She’s Not Here Officially Opens TODAY Downtown

New Pacific Asian Cocktail Bar and Kitchen Serving Tropical Drinks and Asian-Inspired Dishes

Photography courtesy of Nicolai McCrary.

She’s Not Here, a Pacific Asian cocktail bar and kitchen from Uchi/ko and 50 Eggs alumni Ben Cachila and Chris Romero, is thrilled to officially open its doors to the public on Wednesday, August 15 in the 2ND Street District. The restaurant features fun, bright, tropical-influenced libations. Expect curious riffs on classic drinks utilizing hibiscus rye, aged rum, applewood-smoked mezcal, roasted coconut, jasmine, toasted almond, cloves, falooda syrup, cardamom, and magrood leaf.

The cocktail program is supported by a surprising and playful menu utilizing vibrant ingredients. Composed of small bites, seasonally focused sushi, cold tastings, and main dishes, the menu is inspired by traditional Asian recipes that are accented with fresh and aromatic elements. 

Highlights from She’s Not Here’s opening cocktail and dinner menu include: 

Cocktails: Hibiscus – Rittenhouse hibiscus rye, tiki bitters, coconut sugar; Sling – gin, aperol, fresh pineapple juice, lime; Smoke – applewood mezcal, plantation pineapple rum, lime, orgeat, toasted almond salt rim; Ginger – Batavia arrack, fresh ginger, honey, lemon; Rose – Aviation gin, grapefruit, falooda syrup, lemon, Peychaud’s; and Matcha- Tito’s vodka, matcha tea, coconut milk, honey syrup.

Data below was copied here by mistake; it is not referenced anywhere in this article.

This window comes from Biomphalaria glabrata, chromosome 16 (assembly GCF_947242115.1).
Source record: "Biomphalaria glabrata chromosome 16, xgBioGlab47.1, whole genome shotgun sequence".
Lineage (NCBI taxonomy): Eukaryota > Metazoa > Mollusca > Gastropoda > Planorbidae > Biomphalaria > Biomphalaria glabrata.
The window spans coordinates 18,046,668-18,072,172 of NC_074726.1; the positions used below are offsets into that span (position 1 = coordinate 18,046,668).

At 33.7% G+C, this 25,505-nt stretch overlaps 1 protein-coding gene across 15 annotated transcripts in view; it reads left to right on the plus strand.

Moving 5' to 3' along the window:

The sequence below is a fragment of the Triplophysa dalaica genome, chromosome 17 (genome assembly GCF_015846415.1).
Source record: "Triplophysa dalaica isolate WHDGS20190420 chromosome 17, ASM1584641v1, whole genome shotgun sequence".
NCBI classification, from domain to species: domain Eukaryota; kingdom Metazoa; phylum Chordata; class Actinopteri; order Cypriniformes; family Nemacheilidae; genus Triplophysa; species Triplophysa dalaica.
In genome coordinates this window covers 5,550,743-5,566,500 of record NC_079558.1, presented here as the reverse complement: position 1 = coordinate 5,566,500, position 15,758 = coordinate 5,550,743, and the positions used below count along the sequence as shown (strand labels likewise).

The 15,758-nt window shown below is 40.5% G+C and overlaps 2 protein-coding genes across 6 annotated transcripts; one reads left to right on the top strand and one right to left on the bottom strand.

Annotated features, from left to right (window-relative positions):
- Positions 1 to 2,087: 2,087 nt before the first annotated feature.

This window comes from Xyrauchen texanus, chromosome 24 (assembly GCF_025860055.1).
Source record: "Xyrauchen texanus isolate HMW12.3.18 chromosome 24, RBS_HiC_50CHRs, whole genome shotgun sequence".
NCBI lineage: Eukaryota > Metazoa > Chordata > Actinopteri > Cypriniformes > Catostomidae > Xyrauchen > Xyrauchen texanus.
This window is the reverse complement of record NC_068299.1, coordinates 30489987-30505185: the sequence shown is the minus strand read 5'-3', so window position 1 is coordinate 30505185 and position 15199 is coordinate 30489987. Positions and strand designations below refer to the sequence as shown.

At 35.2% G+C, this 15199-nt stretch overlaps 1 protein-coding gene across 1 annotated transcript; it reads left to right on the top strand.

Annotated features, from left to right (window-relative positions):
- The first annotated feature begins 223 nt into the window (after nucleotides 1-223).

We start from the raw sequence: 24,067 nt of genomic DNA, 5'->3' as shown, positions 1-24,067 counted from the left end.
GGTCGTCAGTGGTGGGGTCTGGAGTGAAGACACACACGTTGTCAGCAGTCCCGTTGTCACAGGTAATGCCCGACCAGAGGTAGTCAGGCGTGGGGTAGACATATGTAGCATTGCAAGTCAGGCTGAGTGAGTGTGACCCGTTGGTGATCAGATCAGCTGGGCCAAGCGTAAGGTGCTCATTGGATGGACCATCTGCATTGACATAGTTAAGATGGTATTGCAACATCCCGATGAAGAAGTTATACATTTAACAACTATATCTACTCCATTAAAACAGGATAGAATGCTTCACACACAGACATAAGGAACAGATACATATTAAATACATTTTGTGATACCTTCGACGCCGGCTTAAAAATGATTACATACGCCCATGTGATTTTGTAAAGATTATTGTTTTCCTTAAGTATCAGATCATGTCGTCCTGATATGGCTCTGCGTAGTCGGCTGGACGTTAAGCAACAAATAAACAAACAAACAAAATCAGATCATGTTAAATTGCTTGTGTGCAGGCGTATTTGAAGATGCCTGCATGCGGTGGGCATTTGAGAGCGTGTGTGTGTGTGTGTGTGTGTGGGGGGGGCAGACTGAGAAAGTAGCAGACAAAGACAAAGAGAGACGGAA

Nigiri: Hamachi -yellowtail; Mebachi - big eye tuna; MadaiJapanese sea bream; Gai Lan - Chinese broccoli; and Shanghai Tip – Chinese romaine. A special “Sakana Haka” fish selection will change daily with offerings such as Kinmedai – golden eye snapper; Tennen Aji – wild horse mackerel; Taraba – king crab; and Goba Saba  - blue nose mackerel. 

Temaki: Soft Shell Crab – aioli, cucumber, kaiware sprouts; Cali Butter - clarified ponzu butter, California crab, soy paper; and Ume Shiso – Japanese plum, perilla, cucumber. 

Cold dishes: Marinated Yellowtail – lychee, green apple vinegar, pickled Asian pear; and Tasmanian Ocean Trout - passion fruit, South Pacific fruit relish, crown daisy.